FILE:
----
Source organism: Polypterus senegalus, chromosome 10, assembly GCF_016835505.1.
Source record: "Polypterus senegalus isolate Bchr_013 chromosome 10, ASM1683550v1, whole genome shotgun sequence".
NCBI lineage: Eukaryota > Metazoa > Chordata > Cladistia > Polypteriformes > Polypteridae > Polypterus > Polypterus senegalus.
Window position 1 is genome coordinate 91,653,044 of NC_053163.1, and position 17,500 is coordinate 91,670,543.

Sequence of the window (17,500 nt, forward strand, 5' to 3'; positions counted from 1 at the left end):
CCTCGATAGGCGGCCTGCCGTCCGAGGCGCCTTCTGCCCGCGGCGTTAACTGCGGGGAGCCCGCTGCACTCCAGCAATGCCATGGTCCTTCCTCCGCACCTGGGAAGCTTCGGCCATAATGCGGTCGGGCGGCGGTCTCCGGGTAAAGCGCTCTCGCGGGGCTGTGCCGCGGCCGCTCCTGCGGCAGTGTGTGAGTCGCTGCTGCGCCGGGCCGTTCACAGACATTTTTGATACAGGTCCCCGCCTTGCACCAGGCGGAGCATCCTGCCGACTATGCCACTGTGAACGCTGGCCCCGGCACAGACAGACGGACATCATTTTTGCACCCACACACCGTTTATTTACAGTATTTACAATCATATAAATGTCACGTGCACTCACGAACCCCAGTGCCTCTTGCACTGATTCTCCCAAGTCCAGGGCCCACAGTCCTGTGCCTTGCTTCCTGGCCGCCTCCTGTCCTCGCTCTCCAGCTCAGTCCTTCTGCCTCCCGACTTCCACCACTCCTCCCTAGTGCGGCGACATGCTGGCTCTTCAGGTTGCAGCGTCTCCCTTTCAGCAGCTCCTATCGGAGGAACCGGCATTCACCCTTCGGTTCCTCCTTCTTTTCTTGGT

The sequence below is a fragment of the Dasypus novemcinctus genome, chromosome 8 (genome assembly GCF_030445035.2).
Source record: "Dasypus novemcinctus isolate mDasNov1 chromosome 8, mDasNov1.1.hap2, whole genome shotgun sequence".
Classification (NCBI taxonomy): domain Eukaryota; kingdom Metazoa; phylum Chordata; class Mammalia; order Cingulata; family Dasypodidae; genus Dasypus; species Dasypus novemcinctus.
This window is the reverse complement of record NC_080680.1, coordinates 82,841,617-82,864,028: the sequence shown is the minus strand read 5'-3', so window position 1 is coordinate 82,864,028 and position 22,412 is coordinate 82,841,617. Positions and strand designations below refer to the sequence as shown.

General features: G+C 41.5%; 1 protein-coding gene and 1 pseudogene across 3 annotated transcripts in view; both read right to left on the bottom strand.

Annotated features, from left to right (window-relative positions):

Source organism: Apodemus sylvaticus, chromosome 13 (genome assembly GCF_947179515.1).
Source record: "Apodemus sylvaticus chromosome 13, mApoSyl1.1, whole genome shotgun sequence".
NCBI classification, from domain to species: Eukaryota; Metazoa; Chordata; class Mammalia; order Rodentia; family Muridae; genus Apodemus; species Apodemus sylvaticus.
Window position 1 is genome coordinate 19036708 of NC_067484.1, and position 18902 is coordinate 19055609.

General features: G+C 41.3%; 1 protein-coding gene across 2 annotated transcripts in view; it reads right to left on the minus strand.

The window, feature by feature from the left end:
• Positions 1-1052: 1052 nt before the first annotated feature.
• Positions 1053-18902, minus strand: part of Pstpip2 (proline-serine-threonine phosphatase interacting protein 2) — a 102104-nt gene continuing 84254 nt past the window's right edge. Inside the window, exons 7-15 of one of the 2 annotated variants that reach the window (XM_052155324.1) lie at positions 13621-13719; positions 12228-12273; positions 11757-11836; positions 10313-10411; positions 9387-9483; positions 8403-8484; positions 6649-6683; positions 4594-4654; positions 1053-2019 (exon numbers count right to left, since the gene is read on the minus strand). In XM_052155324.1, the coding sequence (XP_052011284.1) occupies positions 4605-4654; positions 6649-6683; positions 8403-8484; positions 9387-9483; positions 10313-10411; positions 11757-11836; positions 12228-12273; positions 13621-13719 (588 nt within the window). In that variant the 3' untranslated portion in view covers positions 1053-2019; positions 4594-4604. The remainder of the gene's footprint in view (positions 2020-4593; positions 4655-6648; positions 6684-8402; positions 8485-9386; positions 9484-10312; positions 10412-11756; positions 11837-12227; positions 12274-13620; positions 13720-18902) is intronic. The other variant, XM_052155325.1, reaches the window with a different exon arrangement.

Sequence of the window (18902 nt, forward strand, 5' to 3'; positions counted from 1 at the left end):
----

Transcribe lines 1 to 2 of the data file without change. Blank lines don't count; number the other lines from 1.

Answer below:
Source organism: Polypterus senegalus, chromosome 10, assembly GCF_016835505.1.
Source record: "Polypterus senegalus isolate Bchr_013 chromosome 10, ASM1683550v1, whole genome shotgun sequence".